International Development Secretary Penny Mordaunt has paid tribute to MP Jo Cox’s humanitarian work and called for everyone to “raise their game” to make gender equality a reality, ahead of this year’s International Women’s Day.
Speaking at the headquarters of mobile technology industry association the GSMA, in the City of London, Ms Mordaunt will announce new UK aid support to help grassroots organisations working on issues that were close to Jo’s heart.
Ms Mordaunt will also call for everyone to step up and make gender equality a reality, as part of the Department for International Development’s (DFID) new vision to make sure the voices of women and girls in the world’s poorest countries are heard.
The International Development Secretary will say that if progress on gender equality is not sped up, the Global Goals will not be met by 2030.
International Development Secretary Penny Mordaunt said: “Jo was a dedicated humanitarian who fought for gender equality at home and in developing countries and her passion and commitment will continue to support the world’s most disadvantaged and disenfranchised women through these new UK aid grants.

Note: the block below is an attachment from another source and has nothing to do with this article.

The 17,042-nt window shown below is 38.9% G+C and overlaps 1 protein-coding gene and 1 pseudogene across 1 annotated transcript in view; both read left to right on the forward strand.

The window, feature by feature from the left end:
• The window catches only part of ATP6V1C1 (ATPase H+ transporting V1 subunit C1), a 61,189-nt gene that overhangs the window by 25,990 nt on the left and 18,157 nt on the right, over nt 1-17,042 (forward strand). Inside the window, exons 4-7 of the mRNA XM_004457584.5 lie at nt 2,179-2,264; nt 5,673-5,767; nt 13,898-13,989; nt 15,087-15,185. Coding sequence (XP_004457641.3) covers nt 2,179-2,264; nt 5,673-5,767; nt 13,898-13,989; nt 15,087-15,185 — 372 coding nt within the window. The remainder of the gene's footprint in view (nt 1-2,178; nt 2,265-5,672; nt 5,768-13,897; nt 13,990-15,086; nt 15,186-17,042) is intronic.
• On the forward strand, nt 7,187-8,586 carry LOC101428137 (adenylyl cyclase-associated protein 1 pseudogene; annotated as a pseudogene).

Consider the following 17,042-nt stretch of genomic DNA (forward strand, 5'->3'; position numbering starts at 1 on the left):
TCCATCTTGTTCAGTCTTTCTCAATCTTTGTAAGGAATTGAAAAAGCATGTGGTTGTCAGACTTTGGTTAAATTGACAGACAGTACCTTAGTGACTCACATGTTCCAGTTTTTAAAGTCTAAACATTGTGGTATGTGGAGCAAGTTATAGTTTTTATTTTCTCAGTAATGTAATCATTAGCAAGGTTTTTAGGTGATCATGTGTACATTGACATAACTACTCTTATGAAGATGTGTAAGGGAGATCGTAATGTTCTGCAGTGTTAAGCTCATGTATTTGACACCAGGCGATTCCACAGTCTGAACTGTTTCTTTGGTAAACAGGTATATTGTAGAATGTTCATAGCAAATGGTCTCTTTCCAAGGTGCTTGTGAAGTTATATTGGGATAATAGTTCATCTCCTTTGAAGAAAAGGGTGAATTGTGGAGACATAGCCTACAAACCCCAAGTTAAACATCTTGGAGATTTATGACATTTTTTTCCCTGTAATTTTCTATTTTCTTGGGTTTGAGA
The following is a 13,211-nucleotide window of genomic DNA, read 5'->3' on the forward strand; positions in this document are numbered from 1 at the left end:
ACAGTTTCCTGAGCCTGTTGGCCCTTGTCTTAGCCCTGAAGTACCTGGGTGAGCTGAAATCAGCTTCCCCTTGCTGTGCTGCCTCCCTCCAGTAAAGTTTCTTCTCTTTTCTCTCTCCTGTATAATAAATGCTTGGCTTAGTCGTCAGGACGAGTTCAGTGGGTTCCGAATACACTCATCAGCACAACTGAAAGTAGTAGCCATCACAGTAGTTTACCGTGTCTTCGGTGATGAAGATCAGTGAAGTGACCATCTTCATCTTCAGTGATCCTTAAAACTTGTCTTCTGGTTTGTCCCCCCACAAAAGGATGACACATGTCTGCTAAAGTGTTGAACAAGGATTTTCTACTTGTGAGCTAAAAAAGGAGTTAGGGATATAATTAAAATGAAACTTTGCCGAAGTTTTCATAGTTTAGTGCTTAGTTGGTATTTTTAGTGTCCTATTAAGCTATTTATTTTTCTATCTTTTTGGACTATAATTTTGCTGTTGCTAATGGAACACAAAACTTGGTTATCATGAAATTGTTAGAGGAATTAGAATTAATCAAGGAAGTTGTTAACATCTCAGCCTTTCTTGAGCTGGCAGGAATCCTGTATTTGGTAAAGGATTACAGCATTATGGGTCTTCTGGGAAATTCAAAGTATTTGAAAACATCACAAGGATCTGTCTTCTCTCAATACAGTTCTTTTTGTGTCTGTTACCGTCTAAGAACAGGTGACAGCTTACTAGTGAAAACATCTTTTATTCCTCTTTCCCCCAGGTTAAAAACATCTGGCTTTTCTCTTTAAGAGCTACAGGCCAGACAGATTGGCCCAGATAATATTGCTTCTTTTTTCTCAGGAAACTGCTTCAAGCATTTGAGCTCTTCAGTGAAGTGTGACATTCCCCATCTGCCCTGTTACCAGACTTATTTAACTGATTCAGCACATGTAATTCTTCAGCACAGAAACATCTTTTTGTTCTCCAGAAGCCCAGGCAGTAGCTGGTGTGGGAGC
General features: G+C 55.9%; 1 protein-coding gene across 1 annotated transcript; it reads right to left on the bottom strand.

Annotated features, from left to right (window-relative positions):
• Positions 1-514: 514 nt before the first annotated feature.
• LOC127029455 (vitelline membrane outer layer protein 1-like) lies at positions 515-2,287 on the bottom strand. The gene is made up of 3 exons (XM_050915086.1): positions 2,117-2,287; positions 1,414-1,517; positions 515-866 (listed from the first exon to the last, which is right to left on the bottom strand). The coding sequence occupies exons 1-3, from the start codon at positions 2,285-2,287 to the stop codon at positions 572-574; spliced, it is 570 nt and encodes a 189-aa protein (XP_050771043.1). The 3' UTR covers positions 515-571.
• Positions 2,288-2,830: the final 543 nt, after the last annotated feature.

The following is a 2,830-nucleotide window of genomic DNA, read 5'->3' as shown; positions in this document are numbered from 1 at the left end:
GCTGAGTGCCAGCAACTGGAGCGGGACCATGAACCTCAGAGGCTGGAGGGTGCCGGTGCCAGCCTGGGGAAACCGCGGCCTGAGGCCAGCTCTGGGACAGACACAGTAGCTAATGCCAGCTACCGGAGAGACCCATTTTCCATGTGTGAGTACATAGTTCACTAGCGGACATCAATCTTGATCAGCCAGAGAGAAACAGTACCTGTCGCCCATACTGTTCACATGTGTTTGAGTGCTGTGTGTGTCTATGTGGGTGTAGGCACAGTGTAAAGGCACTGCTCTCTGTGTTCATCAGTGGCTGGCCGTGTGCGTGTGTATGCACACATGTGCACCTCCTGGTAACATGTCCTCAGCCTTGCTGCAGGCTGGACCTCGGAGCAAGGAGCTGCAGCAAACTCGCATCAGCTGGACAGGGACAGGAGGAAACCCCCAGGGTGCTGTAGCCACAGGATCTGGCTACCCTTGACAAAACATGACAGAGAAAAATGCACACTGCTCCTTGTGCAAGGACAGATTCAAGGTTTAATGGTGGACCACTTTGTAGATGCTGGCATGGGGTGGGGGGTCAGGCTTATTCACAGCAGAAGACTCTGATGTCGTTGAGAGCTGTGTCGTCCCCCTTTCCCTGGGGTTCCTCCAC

“The MeToo movement has sent shockwaves around the world and given a voice to millions of women, but the majority of women and girls in the poorest countries are still not heard.
“We all have the power to change this injustice and that’s why UK aid is keeping girls in school, stamping out violence and giving a voice to women both at home and in shaping the future of their countries.
“It is only by everyone raising their game and making gender equality a reality that we will build a more peaceful, safe and prosperous world for us all.”
The Jo Cox Memorial Grants will be given to projects in developing countries that are working to get the voices of girls and women heard when holding power-holders to account, helping them find jobs and become financially independent and making access to family planning services easier.
The fund will also help strengthen grassroots organisations’ capacity for predicting identity-based violence earlier.